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This introduction in International Health provide health professionals with a broad and interdisciplinary training. It combines clinical and biomedical knowledge and skills with a systemic approach to health care organization and disease control. The broad perspective of international health policy and specific inputs from social sciences will help students grasp the complex picture of health and health care in low-resource settings. The integration of these different disciplines is a key feature of the programme.

For most students, this course will be the start of a challenging career in international health, while for others, who already have experience working in lo-and middle-income countries, it offers the broad perspective needed before specializing. This module stands on its own yet it is, together with the specialized module on clinical and biomedical sciences of tropical diseases, making up the postgraduate course in tropical medicine and international health. We advise medical doctors, biomedical and pharmaceutical scientists with little or no professional experience in developing countries, to follow both modules.


The situation of health, health problems and health care in this fast moving, globalizing world is extremely diverse and difficult to capture with the language of medicine alone, both in terms of assessment of the situation and of action to be developed. Problems range from the rather simple, technical kind, where evidence is available on what to do, over more challenging ones such as dealing with human beings in healthcare organizations to the very complex processes of decision making at national and international policy levels, involving values, interests and power.

This course offers a theoretical evidence-basis and a basic set of conceptual frameworks, models and tools to enable participants 1) to analyze health problems at a population level and grasp the logic of the strategies to control them, 2) to initiate them in planning and implementation of health care services and 3) to introduce them to the specificity of care provision in low-0resource setting ("medicine in the tropics versus tropical medicine"). Inputs from social sciences and health policy will complete the broader picture of the international health scene.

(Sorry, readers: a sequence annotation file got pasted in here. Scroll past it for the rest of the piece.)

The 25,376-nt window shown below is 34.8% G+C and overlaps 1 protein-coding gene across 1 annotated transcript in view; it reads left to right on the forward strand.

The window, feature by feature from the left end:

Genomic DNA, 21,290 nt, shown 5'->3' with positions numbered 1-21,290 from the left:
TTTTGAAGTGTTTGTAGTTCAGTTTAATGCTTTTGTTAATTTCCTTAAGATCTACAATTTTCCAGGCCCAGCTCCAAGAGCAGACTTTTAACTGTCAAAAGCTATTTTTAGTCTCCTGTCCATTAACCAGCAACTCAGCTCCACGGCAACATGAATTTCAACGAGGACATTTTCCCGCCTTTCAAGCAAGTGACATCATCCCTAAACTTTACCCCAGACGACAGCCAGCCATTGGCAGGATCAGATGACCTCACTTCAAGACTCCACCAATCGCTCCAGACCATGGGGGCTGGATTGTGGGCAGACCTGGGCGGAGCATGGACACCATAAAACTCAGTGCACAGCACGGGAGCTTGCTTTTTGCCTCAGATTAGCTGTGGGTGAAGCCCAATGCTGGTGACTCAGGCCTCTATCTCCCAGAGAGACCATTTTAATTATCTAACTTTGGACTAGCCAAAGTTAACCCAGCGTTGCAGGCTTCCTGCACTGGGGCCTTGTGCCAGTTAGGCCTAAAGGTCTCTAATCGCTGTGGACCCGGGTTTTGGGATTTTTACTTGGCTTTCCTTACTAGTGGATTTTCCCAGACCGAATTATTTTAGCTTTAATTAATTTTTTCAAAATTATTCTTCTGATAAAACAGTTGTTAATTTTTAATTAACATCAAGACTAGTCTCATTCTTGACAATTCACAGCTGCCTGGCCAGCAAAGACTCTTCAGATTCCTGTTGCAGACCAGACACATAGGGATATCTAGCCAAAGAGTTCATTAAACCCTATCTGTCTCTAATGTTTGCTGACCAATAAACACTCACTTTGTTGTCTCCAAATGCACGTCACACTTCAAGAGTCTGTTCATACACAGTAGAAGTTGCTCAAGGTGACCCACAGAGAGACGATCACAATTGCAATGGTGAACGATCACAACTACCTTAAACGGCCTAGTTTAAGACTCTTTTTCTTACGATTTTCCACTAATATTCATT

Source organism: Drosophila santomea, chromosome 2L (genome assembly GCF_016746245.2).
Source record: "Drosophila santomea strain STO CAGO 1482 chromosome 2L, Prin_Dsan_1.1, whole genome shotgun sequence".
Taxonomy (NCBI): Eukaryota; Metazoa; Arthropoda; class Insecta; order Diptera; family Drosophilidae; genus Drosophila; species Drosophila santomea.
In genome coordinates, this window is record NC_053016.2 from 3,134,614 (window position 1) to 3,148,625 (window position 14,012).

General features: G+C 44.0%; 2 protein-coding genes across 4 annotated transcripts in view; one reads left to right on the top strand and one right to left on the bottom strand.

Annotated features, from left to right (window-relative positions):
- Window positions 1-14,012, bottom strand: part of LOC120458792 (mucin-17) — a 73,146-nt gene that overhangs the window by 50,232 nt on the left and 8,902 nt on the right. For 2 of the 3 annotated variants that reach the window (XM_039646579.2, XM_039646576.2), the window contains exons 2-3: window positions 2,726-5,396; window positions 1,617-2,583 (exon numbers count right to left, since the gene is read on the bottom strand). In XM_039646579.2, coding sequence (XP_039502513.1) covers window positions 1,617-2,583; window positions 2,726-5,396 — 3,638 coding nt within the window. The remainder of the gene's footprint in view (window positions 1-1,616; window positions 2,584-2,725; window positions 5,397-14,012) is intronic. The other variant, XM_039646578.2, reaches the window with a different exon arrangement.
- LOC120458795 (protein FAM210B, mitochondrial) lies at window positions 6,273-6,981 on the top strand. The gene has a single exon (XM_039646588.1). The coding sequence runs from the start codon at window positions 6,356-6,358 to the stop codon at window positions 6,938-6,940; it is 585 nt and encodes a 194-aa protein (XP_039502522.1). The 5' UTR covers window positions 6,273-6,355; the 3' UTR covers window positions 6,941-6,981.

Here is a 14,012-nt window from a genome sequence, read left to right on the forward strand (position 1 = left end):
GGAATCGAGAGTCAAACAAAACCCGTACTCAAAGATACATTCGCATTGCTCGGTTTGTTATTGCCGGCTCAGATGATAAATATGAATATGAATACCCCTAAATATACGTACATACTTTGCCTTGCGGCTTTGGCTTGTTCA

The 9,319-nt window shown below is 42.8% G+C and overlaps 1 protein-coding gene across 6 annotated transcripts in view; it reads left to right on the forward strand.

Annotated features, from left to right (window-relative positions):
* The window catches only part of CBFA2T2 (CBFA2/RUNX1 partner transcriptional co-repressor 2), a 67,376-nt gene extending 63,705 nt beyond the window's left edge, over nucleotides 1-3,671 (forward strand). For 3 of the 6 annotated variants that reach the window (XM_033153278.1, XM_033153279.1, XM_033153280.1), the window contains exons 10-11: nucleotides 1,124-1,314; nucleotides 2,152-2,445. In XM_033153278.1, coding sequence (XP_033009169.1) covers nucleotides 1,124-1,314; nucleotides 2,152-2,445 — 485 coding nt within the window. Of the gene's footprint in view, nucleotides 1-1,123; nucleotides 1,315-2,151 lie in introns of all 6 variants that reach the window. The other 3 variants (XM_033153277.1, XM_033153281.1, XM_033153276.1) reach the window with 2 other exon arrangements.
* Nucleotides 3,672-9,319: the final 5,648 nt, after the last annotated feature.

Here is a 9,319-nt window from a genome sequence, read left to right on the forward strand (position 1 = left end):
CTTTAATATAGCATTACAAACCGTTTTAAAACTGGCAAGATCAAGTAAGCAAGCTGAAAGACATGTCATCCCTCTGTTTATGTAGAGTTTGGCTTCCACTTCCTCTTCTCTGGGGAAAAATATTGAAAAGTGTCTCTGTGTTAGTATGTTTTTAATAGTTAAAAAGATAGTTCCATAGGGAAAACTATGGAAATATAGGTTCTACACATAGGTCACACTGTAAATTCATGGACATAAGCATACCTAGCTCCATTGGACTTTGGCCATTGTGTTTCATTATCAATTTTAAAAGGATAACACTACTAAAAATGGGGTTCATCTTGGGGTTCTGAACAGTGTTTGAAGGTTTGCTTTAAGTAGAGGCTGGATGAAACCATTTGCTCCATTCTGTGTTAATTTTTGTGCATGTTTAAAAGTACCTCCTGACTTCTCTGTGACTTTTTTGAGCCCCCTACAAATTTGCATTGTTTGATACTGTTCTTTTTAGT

The course is structured along the following 7 thematic blocks:

1. Vector-borne diseases: a comprehensive approach to prevention and control;

2. Integrated TB care;

3. HIV/AIDS: from patient to policy;

4. Safe Motherhood: a complex problem requiring a systemic approach;

5. Targeting health of the next generation;

6. Health care organization in emergency situations;

7. Health care delivery systems for defined populations.

The thematic blocks are preceded by a 3-week introduction during which students are taught basic concepts and methods in public health, epidemiology and statistics, socio-anthropology and international health policy. The concepts and methods introduced during the first 2 weeks all find wide application within these blocks.

The first three thematic blocks take specific health problems as an entry point for the discussion of important international health issues, while the subsequent four blocks address the provision of health care for specific social groups, hence offering another challenging opportunity to integrate the perspectives of different disciplines including biomedical and clinical sciences and disease control. This module also helps students to develop basic skills in appreciating laboratory results, critical reading of scientific publications and applying basic statistical and epidemiological concepts and methods. Several assignments, organized as individual or coached group work, will challenge participants to integrate the acquired knowledge and skills.

All study units, i.e. the two-week introduction, the 7 thematic blocks and the assignments, are compulsory.

Learning objectives of the course:

At the end of the course students should be able to

  • discuss determinants of health in general and of health care seeking behavior in particular;